By JACK TIMOTHY HARRISON
Capital News Service
LANSING – Michigan’s private colleges and universities have stable overall enrollment, after a dip during the pandemic, but a shrinking population and declining high school graduation rates could still spell future troubles.
The dramatic drop in high school graduates in Michigan starting in 2008 – from 77,076 to 45,836 in 2021– will affect both public and private institutions, said Ronald Fisher, a Michigan State University economics professor.
“To put it simply, there aren’t enough students to go around for the institutional structure that was created in the past,” he said.
Fisher said he would not be surprised to see private schools close. Finlandia University in Hancock, the only private institution in the Upper Peninsula, announced in March it will close due to financial challenges. This leaves roughly 400 students not graduating to complete their education elsewhere.
Other private schools may merge and even public universities could close, Fisher said.
Both public and private schools are broadening their appeal to non-traditional students who instead want specialized training, he said. And they are trying to attract out-of-state students.
Small schools that lack a secure financial base and are not well-known outside of the state struggle to attract a broader clientele, Fisher said.
“They’re at risk, there’s no doubt about it, just like some of the public universities are,” he said.
Enrollment has stabilized at all types of colleges in Michigan, decreasing by 0.5% from fall 2021 to fall 2022, when it was previously down over 2% across higher education institutions.
Four-year public universities represent the only sector where enrollment grew, with a 2.8% increase from fall 2021 to fall 2022, according to the National Student Clearinghouse Research Center.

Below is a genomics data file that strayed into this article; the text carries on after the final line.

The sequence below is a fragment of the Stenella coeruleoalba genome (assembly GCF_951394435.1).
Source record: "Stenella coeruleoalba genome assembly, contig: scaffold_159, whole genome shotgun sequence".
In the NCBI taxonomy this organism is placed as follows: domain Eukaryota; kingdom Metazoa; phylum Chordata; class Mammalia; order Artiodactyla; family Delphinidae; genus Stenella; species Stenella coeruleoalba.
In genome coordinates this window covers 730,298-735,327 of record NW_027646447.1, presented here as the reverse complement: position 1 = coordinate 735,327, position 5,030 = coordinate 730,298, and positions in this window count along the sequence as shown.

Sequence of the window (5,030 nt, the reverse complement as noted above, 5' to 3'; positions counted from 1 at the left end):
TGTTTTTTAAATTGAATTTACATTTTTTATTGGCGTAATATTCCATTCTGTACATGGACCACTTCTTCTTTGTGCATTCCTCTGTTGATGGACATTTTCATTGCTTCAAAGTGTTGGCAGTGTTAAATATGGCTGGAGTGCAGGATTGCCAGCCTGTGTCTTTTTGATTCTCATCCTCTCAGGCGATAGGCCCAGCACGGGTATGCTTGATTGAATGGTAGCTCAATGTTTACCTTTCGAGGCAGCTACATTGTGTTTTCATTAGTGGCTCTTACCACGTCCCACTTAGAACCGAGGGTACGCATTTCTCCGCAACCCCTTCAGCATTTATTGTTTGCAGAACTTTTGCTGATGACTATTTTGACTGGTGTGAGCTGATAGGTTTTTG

The population decline in Michigan, down over 43,000 from April 1, 2020 to July 1, 2022, is also hurting public institutions, including dramatic declines at Lake Superior State, Central Michigan University and Eastern Michigan University, Fisher said.
Enrollment has stabilized for the 25 members of the Michigan Independent Colleges and Universities, said Robert LeFevre, the group’s president.
The Michigan Colleges Alliance, representing 14 private institutions, also reports stable enrollment and finances, according to its president, Robert Bartlett.
Bartlett is not concerned about closures. Some members are experiencing record enrollment and more students are finding smaller campuses to be more attractive and there is increased affordability in higher education, he said.
Nationally, enrollment has stabilized at private universities, according to Paul Hassen, director of communications and marketing for the National Association of Independent Colleges and Universities.
This spring undergraduate enrollment at private four-year institutions increased by 0.8 percent at nonprofit institutions, Hassen said.